Ever wonder why we deem some things Great and others, not so much? Me neither, but here are some great examples. Everyone’s heard of The Great Depression, The Great Wall of China, The Great Debate, The Great Gatsby, this list goes on and on. In their own right all these things are great in some way or another, depending upon your definition of the word and, of course, your personal opinion. Historically these are of importance to a great many people, who, God rest their souls, have probably moved on to greater things, but personally these are little more than a History Channel documentary in how they impact me. For today’s topic I will be sharing a little bit of history that also happens to have entangled itself in my present life, and one for which I am greatly appreciative of. I speak, of course, of my beautiful Great Dane puppy, Fezzik, who has brought a gerthy amount of joy to our lives. But before we get to him, a bit of history on this Great animal.
There is much to be argued about over the exact history of our four-legged friend. Precisely when and where they originated depends upon who you ask. Many would say the breed evolved over several hundred years in Britain, some lay the blame on the Germans, giving them all the credit. We first see sign of their breed around 3000BC. Their likenesses are carved in Eqyptian monuments built in this time. It is also said that when Alanis invaded Europe, the Asiatic race brought with them giant mastiff-like dogs. These mastiffs were said to have been bred with Irish Grey Hounds, spawning a giant, yet slimmer breed. The ancestor of the the modern Great Dane could also have come from the Celts who cross-bred the giant mastiffs with the Irish Wolf Hounds and Irish Grey Hounds in an effort to produce the “Englishe Dogge”. Even though both of these parties deserve some credit in creating this wonderful breed, it is like the Germans are given credit for keeping this breed afloat. By the 16th century these “Englishe Dogges” were quite commonly used for boar hunting in many Germanic states. The Germans would import large numbers of this breed to cross-breed with their own versions in order to create the most optimal boar hunter. So if you’re wondering how this ferocious hog-hunting canine evolved into the stoic, gentle-giant so well loved today, that task was conquered over a two-hundred year period, and yes, the Germans are to yet again be thanked. You see, they saw that a dog of this size was not only a powerful hunter, but potentially a magnificent guard dog, as well. But in order to hunt a beast as burdensome as a boar took quite a bit of aggressiveness, a trait not so suitable for a courageous companion man would enjoy sharing a lap with. So over the 18th and 19th century Germany worked at developing a dog more regal, calm, and less aggressive.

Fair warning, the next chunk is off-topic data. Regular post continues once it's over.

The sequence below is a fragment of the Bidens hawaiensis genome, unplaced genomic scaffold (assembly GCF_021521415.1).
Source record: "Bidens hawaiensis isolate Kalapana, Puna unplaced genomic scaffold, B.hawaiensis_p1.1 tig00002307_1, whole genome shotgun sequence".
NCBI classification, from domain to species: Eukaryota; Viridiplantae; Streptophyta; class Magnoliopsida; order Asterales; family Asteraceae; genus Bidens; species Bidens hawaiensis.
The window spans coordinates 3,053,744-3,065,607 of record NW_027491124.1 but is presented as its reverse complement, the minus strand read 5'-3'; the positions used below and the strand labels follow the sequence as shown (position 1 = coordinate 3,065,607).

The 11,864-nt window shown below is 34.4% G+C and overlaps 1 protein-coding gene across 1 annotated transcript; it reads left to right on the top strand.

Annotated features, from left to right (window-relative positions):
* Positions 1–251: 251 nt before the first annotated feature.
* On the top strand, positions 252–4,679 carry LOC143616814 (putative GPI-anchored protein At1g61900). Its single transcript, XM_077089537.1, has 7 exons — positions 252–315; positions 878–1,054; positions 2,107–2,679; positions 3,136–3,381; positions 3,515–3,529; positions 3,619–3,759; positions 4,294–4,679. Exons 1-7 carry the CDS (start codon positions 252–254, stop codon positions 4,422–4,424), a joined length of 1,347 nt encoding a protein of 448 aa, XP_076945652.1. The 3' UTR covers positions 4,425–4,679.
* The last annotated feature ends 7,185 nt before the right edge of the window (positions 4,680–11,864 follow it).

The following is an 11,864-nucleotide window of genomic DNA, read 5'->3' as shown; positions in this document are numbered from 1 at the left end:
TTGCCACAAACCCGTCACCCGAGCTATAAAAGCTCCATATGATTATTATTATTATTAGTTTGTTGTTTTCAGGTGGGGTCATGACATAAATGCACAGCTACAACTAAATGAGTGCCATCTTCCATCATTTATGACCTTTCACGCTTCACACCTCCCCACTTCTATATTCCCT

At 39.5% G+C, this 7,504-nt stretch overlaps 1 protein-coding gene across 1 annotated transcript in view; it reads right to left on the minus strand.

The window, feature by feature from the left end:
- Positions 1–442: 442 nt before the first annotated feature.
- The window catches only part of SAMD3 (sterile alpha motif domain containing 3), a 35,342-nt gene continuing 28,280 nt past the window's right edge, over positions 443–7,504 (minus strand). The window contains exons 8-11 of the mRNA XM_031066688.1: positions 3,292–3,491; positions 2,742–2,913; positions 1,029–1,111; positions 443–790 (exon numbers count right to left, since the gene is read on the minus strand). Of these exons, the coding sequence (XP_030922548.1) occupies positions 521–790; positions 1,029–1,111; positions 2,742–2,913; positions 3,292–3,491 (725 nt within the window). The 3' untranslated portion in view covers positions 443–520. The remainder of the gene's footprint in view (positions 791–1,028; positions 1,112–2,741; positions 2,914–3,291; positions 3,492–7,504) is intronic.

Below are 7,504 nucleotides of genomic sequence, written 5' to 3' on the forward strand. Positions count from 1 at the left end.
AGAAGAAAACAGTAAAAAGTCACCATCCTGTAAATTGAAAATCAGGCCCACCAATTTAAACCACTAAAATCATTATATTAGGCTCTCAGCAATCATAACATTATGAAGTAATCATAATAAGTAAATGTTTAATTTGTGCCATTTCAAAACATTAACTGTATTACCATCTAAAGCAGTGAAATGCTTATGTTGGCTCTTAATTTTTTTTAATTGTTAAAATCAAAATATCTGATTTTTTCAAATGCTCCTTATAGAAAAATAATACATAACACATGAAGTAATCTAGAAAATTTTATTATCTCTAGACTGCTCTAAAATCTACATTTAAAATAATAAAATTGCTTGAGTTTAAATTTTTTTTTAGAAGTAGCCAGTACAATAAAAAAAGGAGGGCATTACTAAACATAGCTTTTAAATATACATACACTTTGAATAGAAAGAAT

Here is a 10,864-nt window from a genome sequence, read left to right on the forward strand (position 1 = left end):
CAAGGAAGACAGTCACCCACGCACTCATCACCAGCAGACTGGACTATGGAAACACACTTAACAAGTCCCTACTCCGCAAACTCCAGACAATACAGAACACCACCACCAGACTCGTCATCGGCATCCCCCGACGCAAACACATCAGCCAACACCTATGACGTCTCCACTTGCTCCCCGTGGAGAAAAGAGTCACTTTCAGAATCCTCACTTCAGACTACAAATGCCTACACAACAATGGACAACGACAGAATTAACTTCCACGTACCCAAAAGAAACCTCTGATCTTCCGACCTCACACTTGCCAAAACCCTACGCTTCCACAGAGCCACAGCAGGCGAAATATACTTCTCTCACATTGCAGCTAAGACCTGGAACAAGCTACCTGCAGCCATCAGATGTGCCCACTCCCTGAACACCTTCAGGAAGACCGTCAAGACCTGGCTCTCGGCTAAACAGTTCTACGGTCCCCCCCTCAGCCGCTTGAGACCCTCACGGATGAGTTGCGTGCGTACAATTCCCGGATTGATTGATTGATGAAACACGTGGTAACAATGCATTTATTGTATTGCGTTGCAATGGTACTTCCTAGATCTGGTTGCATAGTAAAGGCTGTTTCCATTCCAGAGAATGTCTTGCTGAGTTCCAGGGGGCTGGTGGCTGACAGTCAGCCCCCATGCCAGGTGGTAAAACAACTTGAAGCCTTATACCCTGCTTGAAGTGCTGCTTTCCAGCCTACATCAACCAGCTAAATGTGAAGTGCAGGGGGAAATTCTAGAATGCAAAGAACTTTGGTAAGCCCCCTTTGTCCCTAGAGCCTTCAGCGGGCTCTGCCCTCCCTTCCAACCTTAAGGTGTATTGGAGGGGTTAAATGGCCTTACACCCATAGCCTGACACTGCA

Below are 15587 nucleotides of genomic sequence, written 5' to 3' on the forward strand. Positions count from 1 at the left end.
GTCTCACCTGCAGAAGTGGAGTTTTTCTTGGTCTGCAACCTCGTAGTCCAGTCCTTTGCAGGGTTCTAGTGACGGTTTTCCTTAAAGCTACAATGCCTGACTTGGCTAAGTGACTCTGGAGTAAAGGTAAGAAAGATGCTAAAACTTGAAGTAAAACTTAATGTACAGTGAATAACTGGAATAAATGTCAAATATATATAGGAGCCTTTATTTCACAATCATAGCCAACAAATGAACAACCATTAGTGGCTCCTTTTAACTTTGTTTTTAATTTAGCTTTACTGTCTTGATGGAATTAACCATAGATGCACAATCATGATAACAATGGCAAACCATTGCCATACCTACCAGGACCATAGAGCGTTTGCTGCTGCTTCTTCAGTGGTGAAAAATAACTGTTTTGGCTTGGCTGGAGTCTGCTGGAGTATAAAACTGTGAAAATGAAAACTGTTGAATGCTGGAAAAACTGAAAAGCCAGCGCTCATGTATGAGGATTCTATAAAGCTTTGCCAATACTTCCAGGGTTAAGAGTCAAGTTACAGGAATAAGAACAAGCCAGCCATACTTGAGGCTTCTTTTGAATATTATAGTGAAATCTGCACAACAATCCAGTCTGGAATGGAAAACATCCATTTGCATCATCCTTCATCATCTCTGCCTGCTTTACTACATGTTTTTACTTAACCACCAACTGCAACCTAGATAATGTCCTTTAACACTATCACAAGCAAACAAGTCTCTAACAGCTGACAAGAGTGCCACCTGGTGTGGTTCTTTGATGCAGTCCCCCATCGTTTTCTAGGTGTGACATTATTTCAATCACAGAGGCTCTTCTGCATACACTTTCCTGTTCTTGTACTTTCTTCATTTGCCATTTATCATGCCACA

By 1891, the Great Dane Club of Germany was formed and the modern day standard was adopted, eight years later, America followed suit and the Great Dane Club of America was founded in Chicago. I’m sure, by now, you’re wondering where the hell Denmark comes into play? Blame the French! Yes, it was a French naturalist, Compte de Buffon who first saw these dogs traveling in Denmark, thus he dubbed them, “le Grande Denois”, or Great Dane. And for some french-fried reason the name stuck.
Some notable Danes over the years include the founder of modern day Germany, Otto von Bismarck, who always had Danes loafing about. General Cornwallis was said to have kept his companions close during the American war of Independence. Buffalo Bill Cody had a black Dane by his side. The famous Red Baron, Manfred von Richtofen was said to have taken his Dane, Moritz, up for a few flights. Franklin Delano Roosevelt always had several Danes nearby. And who could forget Marmaduke, and the loveable Scooby-Doo? So, no matter which history is authentic, we may never know, or for that matter care, so long as we have these wonderful giant companions to love and love us and remind us how pricey dog food can really be. If you are a Dane owner, know a Dane owner, you know that there is no mistaking the bond that forms between man and his Dane, nor is the line between which side of the couch is mine and which side the damned dog has inherited is a very fuzzy, seemingly invisible line. I hope that the readers of this blog have come away with, at the very least, some useless knowledge, but hopefully a little appreciation for our four-legged friend, the Great Dane. Now, if you’ll excuse me Fezzik needs to take me for a walk! Perhaps more, some other time. Ta-ta!